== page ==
**I’M SO SORRY TO SAY I JUST LEARNED THAT PACKY WAS KILLED AT THE ZOO — PLEASE SEE “Packy Elephant Killed — Zoothanized — at the Oregon Zoo!”**
I just received word of a media release concerning the possible fate of Packy, an elephant caged at the Oregon Zoo, a facility that has had its share of major problems concerning the death of many different animals who lived there. The list of deaths is utterly sickening. Oregon Zoo earned fifth place on In Defense of Animals’ 2016 list of the “Worst Zoos for Elephants in North America.”
Animal advocates from In Defense of Animals and Free the Oregon Zoo Elephants are urgently calling on citizens to plea for the life of beloved elephant Packy, following a leak of the Oregon Zoo’s apparent plans to kill him. An elephant keeper and another Zoo employee, calling themselves “Team Packy”, have exposed what appears to be a closed-door, lethal discussion between the Oregon Zoo management and Metro Council.
A statement by the keeper on a dedicated Facebook page reads, “It appears Zoo Management and Metro are about to make the decision to put Packy down and this decision is not based on science, safety or Packy’s best interest. It is a risk based decision made by politicians, attorneys and other officials who fear the future repercussions of keeping him alive.”
54-year old Asian elephant Packy is the oldest known Asian male elephant in North America. He was diagnosed with tuberculosis in 2013 but reportedly shows no signs of suffering from the disease. According to his keeper, “Packy has yet to show any symptoms or signs of being ill. So should they really be considering euthanasia if he has the disease, but is not sick?”
In answer to someone who asked if Packy is in any pain or suffering, the zoo answered, “Packy has never shown any signs or symptoms of the TB infection. He is showing no signs of pain or discomfort. He is active, playful and engaged with keeper staff every day.” The Zoo’s own Facebook page repeatedly corroborates the absence of signs of illness in Packy, and in December a Zoo official told the Portland Tribune, “Day to day he doesn’t appear to be suffering…” “If Packy really is not suffering, the zoo owes him hospice, not death,” said In Defense of Animals President, Dr. Marilyn Kroplick. “Research shows that elephants are self aware and conscious animals. Oregon Zoo brought Packy into the world and profited from him; now they need to provide the care he needs.”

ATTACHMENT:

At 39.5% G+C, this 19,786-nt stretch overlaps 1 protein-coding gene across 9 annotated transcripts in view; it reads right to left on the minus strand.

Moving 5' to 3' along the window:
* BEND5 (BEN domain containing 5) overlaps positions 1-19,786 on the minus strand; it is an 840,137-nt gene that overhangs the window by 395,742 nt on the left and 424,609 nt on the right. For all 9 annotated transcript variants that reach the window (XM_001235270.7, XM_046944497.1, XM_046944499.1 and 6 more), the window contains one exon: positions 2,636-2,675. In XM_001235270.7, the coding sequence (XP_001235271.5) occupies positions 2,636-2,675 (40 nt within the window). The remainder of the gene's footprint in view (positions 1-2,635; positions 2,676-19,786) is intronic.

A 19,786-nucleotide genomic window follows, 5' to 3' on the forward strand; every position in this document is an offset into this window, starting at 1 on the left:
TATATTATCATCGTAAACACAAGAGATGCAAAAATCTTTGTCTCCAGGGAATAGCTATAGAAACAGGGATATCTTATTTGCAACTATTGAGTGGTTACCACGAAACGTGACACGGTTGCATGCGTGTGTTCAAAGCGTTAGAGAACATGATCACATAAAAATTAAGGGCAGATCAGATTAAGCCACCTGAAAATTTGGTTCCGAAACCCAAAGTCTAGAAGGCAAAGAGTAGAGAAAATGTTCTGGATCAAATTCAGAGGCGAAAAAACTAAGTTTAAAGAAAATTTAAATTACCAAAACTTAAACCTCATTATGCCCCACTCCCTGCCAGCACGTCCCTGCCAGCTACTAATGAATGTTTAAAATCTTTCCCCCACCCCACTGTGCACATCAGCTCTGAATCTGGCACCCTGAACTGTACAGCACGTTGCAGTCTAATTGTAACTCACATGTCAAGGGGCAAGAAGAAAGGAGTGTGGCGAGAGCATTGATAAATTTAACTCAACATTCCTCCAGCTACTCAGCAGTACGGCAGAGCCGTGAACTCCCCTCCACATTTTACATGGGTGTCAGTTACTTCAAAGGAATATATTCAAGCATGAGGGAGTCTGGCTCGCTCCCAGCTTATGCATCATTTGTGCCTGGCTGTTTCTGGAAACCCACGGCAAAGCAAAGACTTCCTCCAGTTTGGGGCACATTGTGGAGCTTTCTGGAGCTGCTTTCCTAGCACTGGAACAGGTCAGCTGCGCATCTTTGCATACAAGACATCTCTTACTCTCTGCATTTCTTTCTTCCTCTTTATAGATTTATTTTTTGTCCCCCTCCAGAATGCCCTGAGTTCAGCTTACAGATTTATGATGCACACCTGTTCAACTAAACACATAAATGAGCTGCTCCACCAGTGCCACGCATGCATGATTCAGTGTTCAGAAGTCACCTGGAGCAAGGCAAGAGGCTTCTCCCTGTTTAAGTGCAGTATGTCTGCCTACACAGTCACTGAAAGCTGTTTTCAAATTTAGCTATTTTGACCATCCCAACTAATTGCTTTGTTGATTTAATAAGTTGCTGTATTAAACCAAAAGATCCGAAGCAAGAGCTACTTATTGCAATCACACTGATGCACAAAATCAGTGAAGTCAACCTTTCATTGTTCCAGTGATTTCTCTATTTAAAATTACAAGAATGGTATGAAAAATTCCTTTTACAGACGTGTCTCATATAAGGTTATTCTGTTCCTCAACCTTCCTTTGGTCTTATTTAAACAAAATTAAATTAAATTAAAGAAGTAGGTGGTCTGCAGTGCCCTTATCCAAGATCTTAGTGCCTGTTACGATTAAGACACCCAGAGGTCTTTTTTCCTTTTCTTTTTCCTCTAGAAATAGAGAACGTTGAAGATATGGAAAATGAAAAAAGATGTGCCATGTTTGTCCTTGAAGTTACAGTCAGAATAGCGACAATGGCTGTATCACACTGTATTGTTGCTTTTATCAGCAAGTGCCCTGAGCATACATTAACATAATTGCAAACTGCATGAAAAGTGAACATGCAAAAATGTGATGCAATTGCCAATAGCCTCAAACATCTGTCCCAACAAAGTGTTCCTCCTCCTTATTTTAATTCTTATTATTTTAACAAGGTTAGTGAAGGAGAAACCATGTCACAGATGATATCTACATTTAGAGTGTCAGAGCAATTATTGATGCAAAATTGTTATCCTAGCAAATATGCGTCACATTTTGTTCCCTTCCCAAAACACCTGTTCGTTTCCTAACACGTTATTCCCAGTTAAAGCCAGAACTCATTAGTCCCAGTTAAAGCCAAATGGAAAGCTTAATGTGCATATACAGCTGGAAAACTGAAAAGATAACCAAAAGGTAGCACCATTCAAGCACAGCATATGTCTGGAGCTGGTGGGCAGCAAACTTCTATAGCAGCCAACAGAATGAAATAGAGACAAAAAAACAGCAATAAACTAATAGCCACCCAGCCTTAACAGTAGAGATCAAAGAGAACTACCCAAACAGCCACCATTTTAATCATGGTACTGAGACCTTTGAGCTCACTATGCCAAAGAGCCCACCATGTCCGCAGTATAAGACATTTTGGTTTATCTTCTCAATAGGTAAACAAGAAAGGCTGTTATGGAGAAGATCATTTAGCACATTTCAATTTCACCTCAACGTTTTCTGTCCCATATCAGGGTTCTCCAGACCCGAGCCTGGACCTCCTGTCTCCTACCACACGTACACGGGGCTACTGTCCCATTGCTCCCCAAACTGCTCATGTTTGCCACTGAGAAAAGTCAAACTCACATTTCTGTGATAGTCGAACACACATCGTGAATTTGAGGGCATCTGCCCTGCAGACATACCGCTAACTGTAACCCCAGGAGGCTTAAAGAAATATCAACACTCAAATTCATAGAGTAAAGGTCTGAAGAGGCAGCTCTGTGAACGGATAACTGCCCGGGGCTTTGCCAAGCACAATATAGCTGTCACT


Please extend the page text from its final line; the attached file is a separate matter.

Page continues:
If Packy is killed he will be zoothanized, not euthanized
“Make no mistake, this would not be ‘euthanasia’ but ‘zoothanasia,’” said Toni Frohoff, Ph.D., Elephant Scientist for In Defense of Animals, referring to the controversial practice of destroying animals who are considered surplus to zoo breeding programs because of age or genetics. “Euthanasia is killing out of compassion to alleviate an individual's suffering. This does not appear to be the case for Packy.”
Marius, the young giraffe who became the “poster corpse” for zoothanasia
I coined the word “zoothanasia” to refer to the egregious practice of killing otherwise healthy animals because zoos often need more room for other animals who they can force to breed to make more individuals who will spend their lives in cages. The “poster corpse” for this egregious slaughter, some rightfully call murder, is Marius, a young giraffe who was heartlessly killed because he didn’t fit into the Copenhagen zoo’s breeding program. Marius was killed although there were facilities that had offered him a home. For more on the topic of zoothanasia please see “Killing Healthy Animals in Zoos: "Zoothanasia" is a Reality,” "Zoothanasia" Is Not Euthanasia: Words Matter,” and many links therein. Zoos do indeed kill otherwise healthy animals. While cute and charismatic Marius became the "poster corpse" for animals needlessly killed in zoos, the routine slaughter of thousands of other healthy sentient beings goes unnoticed as business as usual. For more discussion of the sad fate of Marius and other examples of needless and heartless zoothanasia at the Copenhagen Zoo please see Ian Parker’s “KILLING ANIMALS AT THE ZOO and for more on the topic of killing animals in zoos please see “How many healthy animals do zoos put down?”